Have you ever seen animals react humorously to classical music? (esp. Florence Foster Jenkins)?

OK, I had recently asked a question about "worst butcherings of classical msuic," and some of you mentioned Florence Foster Jenkins. I had never heard of her, so I listened, and dear God...


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I should have taken my "links not included" line seriously! This link is her rendition of Queen of the Night, and the tagline was "the world's most inept opera singer frightens felines." It was so horrendous I unplugged my headphones so my brother could listen and, not kidding!, my cat (who was sleeping by my computer) had his ears go haywire and he gave me this look of *utter* fright, it was priceless. I'm not surprised my cat looked so scared, she sounded like a real cat being strangled...

Have you ever seen animals react to classical music? Because it reminded me of my sister's old cat, who hated it when she played violin; he would skulk and growl in the corner, and once, when she stopped to talk to me, he approached the violin slowly in deep suspicion, tail swishing furiously, and kept pawing at it and then jumping back a foot and growling. It was hilarious.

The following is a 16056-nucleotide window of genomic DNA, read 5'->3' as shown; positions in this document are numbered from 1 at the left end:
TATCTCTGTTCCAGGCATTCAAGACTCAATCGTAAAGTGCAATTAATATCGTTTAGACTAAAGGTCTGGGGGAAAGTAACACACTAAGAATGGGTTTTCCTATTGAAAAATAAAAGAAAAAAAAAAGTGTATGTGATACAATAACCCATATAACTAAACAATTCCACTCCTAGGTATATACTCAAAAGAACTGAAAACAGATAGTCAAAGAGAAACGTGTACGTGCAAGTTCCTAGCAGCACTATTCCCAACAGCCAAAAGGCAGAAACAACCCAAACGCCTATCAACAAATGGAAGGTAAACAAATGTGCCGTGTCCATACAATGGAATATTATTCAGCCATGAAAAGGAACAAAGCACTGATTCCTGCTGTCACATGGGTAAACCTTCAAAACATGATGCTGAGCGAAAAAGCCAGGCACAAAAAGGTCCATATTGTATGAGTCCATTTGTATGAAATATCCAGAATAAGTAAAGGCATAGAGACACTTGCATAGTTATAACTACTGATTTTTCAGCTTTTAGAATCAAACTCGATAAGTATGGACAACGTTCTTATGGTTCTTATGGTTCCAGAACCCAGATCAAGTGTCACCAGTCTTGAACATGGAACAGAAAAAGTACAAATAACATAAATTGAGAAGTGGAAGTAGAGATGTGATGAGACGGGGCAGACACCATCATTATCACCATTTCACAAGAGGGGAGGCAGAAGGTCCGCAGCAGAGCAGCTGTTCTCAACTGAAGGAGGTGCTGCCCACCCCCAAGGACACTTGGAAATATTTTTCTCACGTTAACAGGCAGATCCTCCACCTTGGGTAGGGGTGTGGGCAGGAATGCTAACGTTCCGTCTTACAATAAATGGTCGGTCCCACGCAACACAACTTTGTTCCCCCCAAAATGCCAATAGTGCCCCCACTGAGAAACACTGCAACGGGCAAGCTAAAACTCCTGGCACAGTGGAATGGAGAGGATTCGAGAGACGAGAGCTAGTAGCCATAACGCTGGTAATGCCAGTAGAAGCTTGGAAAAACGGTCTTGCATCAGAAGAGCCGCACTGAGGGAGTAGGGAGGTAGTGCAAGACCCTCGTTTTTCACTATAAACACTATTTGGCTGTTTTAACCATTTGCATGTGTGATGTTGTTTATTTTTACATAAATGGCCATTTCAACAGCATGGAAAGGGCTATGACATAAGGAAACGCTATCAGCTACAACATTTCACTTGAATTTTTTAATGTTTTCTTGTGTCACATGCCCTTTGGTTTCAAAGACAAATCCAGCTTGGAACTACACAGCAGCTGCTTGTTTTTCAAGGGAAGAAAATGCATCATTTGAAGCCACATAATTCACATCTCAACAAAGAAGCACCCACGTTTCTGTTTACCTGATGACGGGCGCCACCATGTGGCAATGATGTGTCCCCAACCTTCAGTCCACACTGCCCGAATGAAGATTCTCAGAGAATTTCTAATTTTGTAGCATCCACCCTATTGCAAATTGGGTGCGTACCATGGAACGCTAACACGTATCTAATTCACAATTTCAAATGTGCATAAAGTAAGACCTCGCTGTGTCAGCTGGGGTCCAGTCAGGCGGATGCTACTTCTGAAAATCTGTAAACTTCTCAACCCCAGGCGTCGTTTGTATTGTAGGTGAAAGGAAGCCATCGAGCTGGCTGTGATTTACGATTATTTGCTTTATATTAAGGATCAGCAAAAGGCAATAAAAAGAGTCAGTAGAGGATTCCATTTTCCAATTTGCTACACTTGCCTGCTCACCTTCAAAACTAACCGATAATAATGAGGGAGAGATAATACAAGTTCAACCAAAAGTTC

My cat, the one who loved the clip so much, has an obsession with forbidden places and is always trying to get into my piano. I started chasing him away, and then he started dive-bombing into it from the other side of the room. And my old viola teacher had an African grey parrot who loved saying three things: the sound of water dripping fromt he faucet, "1,2,4! 1,2,4!", and "I'm bored!" (He picked that one up from my brother's lessons).

Animals are so much fun...

11 Answers

  • hafwen
    Lv 6
    1 decade ago
    Best Answer

    Great question, Kalibasa!

    Do you mind if I give an example here, using folk music?

    Anyway, the Estonian folk group I play with consists of a number of loud, piercingly strange instruments which many humans find difficult to cope with, let alone animals! We have bagpipes (two sets!), hurdy gurdy and rohrpill (reed pipe) - as well as the more gentle fiddle, clarinet, recorder and wooden flute.